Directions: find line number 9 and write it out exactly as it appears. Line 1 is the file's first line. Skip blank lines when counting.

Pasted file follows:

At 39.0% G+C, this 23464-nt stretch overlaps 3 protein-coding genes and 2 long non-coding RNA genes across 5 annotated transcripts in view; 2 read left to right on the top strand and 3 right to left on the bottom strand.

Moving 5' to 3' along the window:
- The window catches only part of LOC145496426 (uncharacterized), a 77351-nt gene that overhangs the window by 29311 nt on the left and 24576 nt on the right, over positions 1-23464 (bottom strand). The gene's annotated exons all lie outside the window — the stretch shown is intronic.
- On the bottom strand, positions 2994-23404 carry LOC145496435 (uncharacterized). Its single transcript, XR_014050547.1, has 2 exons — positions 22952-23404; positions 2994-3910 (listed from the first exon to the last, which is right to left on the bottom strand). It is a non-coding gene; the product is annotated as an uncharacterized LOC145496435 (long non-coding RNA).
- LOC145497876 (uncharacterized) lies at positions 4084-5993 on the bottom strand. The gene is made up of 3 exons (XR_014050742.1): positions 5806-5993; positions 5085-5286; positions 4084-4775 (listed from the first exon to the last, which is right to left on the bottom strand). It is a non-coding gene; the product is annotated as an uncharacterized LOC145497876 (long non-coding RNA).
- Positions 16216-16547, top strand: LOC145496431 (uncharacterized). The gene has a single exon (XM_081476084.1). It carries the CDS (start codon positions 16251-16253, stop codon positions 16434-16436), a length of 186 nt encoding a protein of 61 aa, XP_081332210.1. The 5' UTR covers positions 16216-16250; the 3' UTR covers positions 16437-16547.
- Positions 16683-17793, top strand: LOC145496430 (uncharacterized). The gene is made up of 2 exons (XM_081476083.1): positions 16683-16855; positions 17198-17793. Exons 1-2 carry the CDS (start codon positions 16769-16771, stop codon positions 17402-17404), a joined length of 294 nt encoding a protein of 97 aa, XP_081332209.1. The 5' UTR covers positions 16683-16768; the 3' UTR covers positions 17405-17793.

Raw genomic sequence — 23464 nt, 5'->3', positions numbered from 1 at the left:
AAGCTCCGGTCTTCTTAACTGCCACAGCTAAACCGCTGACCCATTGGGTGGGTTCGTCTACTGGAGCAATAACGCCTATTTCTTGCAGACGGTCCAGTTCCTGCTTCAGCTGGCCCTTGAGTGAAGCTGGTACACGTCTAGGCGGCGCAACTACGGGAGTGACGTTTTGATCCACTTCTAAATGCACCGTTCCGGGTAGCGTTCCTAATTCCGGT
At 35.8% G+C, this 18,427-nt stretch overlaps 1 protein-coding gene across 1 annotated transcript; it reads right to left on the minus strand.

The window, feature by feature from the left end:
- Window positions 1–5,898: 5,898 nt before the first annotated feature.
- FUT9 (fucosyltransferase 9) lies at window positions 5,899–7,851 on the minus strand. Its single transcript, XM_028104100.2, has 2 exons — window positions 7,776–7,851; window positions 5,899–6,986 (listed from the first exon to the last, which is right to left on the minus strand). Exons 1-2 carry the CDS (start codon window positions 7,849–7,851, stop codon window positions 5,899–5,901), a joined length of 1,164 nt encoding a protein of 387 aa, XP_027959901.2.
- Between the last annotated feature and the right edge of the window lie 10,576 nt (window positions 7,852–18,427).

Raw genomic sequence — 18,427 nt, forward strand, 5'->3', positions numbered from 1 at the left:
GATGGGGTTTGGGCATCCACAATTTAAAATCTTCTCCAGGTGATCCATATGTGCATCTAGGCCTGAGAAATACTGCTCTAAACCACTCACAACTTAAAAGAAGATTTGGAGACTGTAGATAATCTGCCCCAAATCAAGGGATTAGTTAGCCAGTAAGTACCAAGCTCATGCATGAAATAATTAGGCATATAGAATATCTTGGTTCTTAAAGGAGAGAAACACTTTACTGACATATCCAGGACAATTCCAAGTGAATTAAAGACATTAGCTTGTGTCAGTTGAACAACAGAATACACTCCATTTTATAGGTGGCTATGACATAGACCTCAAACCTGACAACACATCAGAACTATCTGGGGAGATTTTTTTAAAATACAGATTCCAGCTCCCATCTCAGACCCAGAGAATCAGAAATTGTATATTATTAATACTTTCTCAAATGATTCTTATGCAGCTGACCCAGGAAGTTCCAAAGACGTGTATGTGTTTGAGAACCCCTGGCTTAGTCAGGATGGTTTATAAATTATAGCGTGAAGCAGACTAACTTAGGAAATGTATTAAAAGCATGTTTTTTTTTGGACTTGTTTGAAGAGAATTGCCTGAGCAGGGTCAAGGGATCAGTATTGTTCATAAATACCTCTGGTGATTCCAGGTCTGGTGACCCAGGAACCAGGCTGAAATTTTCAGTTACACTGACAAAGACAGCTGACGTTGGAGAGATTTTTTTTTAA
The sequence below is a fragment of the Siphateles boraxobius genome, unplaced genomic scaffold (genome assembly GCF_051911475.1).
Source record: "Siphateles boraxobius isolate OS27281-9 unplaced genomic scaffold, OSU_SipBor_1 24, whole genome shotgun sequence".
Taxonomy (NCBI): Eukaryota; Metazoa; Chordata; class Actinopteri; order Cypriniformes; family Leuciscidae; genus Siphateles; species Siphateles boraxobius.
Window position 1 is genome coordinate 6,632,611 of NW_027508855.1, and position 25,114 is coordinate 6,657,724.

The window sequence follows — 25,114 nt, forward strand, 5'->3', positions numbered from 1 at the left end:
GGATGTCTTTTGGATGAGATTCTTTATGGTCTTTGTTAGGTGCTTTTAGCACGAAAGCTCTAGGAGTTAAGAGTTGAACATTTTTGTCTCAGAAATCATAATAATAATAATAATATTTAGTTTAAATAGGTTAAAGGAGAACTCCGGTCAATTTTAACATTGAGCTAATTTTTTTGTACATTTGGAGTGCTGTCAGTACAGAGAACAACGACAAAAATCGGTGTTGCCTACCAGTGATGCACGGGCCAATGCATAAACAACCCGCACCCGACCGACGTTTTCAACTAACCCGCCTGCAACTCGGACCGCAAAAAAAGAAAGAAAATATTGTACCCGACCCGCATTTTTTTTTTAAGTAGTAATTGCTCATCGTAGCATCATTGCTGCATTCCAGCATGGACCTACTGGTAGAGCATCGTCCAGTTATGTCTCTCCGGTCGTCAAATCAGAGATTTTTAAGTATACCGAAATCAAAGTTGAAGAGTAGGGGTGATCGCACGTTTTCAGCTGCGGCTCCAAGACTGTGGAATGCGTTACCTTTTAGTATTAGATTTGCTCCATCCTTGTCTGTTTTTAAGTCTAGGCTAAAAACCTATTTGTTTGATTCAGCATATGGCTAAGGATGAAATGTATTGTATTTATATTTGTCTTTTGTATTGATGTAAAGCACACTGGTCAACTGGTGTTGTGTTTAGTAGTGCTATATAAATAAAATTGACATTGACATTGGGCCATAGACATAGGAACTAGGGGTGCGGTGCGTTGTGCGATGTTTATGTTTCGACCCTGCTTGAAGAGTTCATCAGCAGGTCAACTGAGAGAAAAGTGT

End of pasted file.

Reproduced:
AAGCTCCGGTCTTCTTAACTGCCACAGCTAAACCGCTGACCCATTGGGTGGGTTCGTCTACTGGAGCAATAACGCCTATTTCTTGCAGACGGTCCAGTTCCTGCTTCAGCTGGCCCTTGAGTGAAGCTGGTACACGTCTAGGCGGCGCAACTACGGGAGTGACGTTTTGATCCACTTCTAAATGCACCGTTCCGGGTAGCGTTCCTAATTCCGGT